26 September 2023

Taste of conservation work for Cooktown students

| Sarah Martin
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The girls, with Melsonby Ranger Larry Banning, weren’t afraid to get their hands dirty, collecting duck poo samples to check for avian diseases.

Two Cooktown girls got a close up look at the project which saved Rinyirru National Park as part of work experience with South Cape York Catchments Group.

Cooktown State School Year 10 students Coral Thompson and Kenisha Dawes helped inspect a remote site at the headwaters of Rinyirru National Park for one of the world’s worst aquatic weeds, salvinia.

“It was really exciting that we found no salvinia, we were absolutely cheering,” SCYC CEO Jason Carroll said.

“It’s a project we’ve been doing for more than six years with a whole bunch of partners on a private property, we removed 58 tonnes of salvinia over about four years.”

Kenisha and Coral setting up sensor cameras with the Melsonby Rangers.

As well as keeping an eye peeled for invasive weeds, the pair got down and dirty checking duck poo with the Melsonby Rangers as part of biosecurity monitoring.

“Those get sent off and analysed for any nasty avian diseases that might be coming into Australia,” Mr Carroll said.

“While they were out there they also set up some feral pig traps and sensor cameras.”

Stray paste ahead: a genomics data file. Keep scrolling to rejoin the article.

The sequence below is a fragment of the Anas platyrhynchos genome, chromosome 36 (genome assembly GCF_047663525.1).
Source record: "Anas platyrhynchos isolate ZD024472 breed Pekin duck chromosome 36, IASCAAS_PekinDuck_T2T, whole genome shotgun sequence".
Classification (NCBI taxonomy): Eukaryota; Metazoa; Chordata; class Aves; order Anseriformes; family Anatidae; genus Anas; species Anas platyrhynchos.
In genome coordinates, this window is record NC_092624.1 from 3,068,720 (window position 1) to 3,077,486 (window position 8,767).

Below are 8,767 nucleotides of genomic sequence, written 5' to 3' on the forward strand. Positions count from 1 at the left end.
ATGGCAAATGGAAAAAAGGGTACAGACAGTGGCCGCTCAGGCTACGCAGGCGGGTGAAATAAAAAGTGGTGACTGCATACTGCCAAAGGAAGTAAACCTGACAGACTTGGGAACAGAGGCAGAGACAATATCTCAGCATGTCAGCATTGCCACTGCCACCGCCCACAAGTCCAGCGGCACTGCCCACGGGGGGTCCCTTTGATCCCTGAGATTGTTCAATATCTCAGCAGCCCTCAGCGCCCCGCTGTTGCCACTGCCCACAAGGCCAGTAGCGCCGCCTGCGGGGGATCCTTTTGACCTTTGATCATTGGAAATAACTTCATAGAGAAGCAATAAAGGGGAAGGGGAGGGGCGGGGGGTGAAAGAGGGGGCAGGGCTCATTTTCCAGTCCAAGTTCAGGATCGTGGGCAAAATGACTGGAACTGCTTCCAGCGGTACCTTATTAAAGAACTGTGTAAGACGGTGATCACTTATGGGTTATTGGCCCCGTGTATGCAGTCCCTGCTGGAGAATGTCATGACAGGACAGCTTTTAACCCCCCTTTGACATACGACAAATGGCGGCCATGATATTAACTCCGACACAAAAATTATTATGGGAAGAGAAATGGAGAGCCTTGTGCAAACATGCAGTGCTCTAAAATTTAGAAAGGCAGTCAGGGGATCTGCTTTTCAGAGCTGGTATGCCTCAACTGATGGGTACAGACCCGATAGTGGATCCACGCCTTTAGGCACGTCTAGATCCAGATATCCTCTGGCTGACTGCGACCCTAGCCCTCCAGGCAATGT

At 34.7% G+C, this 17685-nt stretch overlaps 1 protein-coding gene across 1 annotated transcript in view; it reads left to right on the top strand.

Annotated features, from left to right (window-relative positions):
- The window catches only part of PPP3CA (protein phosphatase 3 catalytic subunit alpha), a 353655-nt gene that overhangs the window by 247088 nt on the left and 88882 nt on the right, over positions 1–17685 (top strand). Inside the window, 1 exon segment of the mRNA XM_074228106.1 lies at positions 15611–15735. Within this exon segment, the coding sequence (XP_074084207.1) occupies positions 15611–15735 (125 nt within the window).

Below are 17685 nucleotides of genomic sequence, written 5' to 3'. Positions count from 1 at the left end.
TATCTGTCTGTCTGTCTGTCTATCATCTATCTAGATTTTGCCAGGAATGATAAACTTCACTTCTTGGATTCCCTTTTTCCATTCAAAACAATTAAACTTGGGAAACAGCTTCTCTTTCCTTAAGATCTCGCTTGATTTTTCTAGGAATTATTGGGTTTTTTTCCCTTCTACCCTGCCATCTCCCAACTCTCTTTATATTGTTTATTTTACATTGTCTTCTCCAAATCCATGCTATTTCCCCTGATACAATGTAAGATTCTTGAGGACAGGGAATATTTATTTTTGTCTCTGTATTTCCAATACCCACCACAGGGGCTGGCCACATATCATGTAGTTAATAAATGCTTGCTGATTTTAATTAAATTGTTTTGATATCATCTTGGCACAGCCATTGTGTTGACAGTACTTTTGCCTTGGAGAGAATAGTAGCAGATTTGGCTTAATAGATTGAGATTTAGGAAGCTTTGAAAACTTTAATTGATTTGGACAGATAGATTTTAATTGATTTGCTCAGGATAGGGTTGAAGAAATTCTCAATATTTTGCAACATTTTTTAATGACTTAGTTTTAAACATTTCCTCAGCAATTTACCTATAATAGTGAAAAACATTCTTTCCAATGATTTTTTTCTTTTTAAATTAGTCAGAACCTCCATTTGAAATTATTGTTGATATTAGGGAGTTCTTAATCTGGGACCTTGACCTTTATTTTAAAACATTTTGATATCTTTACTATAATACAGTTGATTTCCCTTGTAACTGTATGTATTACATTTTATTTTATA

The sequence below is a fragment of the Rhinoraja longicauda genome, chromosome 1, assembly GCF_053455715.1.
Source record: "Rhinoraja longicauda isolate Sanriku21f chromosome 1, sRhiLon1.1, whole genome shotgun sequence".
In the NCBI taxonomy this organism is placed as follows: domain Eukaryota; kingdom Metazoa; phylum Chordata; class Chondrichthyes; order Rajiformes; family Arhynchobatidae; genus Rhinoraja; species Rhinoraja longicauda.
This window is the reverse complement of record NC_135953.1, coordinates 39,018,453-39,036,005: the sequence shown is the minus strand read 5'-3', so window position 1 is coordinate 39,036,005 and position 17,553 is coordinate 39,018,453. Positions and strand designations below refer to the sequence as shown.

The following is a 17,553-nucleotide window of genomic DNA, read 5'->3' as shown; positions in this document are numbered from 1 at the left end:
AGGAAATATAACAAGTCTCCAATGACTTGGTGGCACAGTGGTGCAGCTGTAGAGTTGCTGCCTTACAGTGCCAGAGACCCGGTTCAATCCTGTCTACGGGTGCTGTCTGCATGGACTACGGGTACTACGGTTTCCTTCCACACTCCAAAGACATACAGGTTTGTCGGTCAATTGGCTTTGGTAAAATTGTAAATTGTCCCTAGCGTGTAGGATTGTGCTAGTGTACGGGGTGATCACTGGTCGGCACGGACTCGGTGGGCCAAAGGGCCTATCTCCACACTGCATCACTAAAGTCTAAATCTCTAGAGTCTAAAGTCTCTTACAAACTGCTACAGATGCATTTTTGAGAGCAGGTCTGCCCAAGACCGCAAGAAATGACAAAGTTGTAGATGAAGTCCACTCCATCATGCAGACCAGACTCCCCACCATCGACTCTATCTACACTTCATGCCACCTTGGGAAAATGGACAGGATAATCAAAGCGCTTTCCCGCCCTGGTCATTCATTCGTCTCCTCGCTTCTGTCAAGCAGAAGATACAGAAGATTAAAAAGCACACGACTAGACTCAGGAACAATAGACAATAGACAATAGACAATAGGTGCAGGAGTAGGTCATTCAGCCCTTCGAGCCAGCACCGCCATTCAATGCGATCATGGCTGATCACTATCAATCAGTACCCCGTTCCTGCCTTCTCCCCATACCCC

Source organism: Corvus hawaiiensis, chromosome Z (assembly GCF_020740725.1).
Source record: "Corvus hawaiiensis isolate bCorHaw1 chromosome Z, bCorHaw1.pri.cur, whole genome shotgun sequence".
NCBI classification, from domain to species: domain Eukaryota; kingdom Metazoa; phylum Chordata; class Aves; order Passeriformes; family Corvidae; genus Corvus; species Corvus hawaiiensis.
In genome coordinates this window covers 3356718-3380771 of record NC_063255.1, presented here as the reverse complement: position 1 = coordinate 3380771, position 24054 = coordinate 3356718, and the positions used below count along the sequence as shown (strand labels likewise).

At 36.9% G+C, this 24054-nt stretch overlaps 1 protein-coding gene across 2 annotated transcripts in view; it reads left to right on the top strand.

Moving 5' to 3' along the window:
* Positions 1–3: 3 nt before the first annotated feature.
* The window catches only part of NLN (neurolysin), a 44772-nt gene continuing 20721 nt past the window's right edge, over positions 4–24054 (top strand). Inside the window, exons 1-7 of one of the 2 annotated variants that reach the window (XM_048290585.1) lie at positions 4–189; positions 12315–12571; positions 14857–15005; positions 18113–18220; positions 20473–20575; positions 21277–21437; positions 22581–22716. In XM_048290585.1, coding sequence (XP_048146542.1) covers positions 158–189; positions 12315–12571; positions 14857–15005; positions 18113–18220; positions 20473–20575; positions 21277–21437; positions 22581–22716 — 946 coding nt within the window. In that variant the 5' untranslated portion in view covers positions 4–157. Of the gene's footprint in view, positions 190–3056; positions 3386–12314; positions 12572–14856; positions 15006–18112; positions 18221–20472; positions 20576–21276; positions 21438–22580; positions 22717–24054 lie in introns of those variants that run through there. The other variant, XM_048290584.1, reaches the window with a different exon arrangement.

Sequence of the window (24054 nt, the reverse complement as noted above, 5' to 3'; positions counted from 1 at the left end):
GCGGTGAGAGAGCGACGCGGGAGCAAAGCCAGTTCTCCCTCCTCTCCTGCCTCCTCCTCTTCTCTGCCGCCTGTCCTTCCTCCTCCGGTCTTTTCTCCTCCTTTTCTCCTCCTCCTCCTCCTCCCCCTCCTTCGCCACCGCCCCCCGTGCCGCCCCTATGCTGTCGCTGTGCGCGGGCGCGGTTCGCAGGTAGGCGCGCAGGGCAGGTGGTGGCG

The pair were kept busy with a marine debris clean up at Walker Bay, followed by sorting and categorising the scraps to enter into the Australian Marine Debris database.

They also got involved in community work, helping out with vegetation management at Cooktown’s old railway park along Adelaide Street, and even found time to give the work vehicles a wash.

Sorting debris found at Walker Bay and entering it into the Austalian Marine Debris Database was all part of a day’s work for the students.

“I was really super happy with how they went, they were really motivated, worked so hard and did everything I asked,” Mr Carroll said.

“Every year we take work experience students – it’s a great opportunity to develop a bit of local interest in the field.”

Kenisha said she enjoyed the whole week of work experience and learning about South Cape York Catchments role in the region, while Coral loved the beach clean up at Walker Bay.

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